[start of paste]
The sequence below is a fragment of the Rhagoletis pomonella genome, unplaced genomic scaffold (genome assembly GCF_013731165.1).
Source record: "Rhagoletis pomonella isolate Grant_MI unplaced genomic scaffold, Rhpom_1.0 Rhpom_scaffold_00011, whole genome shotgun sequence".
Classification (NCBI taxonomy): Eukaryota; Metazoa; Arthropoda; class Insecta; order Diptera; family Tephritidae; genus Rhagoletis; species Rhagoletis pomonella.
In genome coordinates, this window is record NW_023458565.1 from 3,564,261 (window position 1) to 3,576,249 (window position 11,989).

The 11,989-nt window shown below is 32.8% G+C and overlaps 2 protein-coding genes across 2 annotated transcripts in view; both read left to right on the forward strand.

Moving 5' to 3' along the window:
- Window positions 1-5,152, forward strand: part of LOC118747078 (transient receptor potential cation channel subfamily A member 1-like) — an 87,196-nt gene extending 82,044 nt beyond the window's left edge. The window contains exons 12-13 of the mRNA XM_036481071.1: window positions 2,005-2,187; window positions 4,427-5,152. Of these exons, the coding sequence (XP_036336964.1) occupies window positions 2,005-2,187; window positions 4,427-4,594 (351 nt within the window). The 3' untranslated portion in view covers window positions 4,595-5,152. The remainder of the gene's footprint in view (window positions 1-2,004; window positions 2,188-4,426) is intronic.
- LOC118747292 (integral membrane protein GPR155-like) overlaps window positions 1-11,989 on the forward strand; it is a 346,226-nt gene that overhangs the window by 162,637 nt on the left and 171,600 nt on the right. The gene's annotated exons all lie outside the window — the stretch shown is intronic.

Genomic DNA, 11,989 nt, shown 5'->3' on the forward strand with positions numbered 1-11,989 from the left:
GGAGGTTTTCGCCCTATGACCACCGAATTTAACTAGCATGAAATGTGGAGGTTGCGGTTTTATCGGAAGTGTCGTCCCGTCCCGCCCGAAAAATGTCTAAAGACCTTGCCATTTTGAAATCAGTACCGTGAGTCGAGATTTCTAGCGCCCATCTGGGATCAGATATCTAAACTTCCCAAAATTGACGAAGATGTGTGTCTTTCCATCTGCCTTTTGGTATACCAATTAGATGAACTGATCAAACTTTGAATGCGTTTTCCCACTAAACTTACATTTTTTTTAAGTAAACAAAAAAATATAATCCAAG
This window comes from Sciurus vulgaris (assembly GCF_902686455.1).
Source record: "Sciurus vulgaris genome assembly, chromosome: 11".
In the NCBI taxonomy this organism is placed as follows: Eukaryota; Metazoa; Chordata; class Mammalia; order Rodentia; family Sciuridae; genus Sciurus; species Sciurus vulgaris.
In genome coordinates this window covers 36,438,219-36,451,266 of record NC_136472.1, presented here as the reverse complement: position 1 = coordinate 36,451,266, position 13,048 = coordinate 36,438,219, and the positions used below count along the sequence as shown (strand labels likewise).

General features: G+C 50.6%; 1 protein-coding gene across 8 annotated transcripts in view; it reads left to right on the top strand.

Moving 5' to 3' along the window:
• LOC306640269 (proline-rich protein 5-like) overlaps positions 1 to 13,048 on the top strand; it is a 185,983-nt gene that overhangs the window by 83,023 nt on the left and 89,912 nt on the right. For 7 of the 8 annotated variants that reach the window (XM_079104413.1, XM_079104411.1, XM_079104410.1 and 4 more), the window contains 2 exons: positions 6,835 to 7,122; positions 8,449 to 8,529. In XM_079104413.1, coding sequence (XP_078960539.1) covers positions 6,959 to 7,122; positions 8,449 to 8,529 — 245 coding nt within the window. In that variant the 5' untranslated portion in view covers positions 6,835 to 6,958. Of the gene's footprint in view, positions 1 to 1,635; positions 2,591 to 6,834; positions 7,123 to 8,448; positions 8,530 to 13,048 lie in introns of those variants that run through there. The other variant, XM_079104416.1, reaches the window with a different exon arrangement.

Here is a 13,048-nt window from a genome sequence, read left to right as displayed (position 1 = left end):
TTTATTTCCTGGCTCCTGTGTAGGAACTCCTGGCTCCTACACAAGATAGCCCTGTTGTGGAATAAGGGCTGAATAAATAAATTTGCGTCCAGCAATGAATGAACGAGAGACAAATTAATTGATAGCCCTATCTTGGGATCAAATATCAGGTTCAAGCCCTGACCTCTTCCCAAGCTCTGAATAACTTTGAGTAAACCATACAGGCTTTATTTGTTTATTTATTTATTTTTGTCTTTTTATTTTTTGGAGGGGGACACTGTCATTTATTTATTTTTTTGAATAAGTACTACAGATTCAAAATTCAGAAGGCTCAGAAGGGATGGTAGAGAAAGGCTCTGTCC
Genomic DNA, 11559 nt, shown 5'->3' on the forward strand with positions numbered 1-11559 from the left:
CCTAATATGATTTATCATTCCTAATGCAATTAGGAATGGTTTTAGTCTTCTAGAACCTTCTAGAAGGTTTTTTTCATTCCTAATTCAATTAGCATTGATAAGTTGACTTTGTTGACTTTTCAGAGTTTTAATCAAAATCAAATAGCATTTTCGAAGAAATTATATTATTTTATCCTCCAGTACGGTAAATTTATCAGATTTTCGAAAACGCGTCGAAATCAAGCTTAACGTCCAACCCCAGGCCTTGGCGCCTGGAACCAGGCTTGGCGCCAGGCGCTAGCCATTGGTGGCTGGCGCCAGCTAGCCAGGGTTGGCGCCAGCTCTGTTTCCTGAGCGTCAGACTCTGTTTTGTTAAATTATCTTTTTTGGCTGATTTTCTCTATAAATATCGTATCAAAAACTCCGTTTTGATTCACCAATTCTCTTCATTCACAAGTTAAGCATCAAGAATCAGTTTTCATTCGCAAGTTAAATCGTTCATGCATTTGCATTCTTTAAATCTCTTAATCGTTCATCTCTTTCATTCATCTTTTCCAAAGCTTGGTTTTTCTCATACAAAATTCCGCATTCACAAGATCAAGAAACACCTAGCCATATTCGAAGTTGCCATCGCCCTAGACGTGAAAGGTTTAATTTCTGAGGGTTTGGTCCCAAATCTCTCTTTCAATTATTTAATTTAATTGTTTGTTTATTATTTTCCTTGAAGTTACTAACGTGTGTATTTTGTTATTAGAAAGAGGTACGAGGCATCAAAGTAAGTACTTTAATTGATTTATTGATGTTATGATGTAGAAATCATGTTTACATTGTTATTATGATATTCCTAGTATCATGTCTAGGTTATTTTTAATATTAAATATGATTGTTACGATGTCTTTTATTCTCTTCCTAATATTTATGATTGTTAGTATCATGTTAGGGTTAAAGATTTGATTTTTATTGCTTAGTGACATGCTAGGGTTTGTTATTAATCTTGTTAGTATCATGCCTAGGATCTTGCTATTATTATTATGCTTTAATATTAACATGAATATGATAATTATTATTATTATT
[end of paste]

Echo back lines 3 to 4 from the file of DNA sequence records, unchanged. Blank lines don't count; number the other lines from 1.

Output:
Classification (NCBI taxonomy): Eukaryota; Metazoa; Arthropoda; class Insecta; order Diptera; family Tephritidae; genus Rhagoletis; species Rhagoletis pomonella.
In genome coordinates, this window is record NW_023458565.1 from 3,564,261 (window position 1) to 3,576,249 (window position 11,989).